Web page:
The Complexities of Speaking in Public After Apartheid: An Excerpt from Antjie Krog and the Post-Apartheid Public Sphere
UKZN Press has shared an excerpt from Antjie Krog and the Post-Apartheid Public Sphere: Speaking Poetry to Power, a new publication by Anthea Garman.
In the book, Garman considers the contribution of Antjie Krog, the prolific poet, non-fiction author and activist, to the post-apartheid public sphere.
Krog was the keynote speaker at the 2015 Sunday Times Literary Awards on Saturday; and delivered a controversial address that called for white South Africans to perform a “radical act of outreach”, similar to those captured in the iconic images of Nelson Mandela at the 1995 Rugby World Cup and at his presidential inauguration with Thabo Mbeki and FW de Klerk.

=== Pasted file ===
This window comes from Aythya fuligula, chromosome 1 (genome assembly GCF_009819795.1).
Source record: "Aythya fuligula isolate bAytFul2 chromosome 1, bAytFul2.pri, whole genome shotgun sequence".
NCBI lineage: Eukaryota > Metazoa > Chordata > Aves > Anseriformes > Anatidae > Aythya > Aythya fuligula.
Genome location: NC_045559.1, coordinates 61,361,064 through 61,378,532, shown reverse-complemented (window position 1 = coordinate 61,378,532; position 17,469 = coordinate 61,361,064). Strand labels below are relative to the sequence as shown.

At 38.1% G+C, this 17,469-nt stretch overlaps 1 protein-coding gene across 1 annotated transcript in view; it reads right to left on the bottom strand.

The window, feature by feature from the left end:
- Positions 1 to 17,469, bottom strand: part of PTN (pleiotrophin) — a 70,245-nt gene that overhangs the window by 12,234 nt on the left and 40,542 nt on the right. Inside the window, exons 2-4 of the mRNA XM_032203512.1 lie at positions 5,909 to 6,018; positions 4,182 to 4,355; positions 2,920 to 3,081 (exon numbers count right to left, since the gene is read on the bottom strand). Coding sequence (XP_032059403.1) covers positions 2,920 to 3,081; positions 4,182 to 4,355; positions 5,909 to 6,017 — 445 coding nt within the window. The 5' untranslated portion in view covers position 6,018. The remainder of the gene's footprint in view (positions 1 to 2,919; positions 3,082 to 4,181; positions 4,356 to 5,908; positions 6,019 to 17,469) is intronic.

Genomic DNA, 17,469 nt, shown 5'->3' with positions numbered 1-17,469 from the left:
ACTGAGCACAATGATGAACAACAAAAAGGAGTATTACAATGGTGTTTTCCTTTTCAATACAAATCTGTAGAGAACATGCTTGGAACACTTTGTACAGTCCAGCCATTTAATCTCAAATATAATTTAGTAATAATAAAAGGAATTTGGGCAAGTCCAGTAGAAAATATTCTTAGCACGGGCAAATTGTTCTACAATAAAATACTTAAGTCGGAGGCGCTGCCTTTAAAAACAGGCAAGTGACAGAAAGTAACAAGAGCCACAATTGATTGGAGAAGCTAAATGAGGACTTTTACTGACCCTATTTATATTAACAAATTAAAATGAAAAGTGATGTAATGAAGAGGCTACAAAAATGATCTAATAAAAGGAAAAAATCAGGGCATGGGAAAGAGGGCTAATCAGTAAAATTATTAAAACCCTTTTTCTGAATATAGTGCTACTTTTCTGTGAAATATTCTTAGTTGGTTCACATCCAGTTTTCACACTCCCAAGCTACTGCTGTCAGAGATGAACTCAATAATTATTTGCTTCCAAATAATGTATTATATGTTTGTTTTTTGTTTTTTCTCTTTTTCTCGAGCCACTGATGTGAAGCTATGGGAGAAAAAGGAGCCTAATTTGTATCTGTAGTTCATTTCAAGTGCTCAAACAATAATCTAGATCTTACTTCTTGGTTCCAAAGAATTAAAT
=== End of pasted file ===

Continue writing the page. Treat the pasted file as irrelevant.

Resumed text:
The speech was made in the context of the Rhodes Must Fall movement, and despite reaction to it being mixed, it highlighted Krog’s position as an influential and authoritative public intellectual.
- Read: An Inappropriate Text for an Appropriate Evening – Read Antjie Krog’s Keynote Address from the 2015 Sunday Times Literary Awards
According to Garman, in a context where “the public debate about who has authority to speak often falls into racial polarisation or pro- or anti-ANC government positions”, Krog “enables an elucidation of the many hidden factors that make voice possible”.
Read the excerpt from Antjie Krog and the Post-Apartheid Public Sphere, taken from the Chapter 1: “Who Speaks? Public Intellectual Activity in Post-Apartheid South Africa”.
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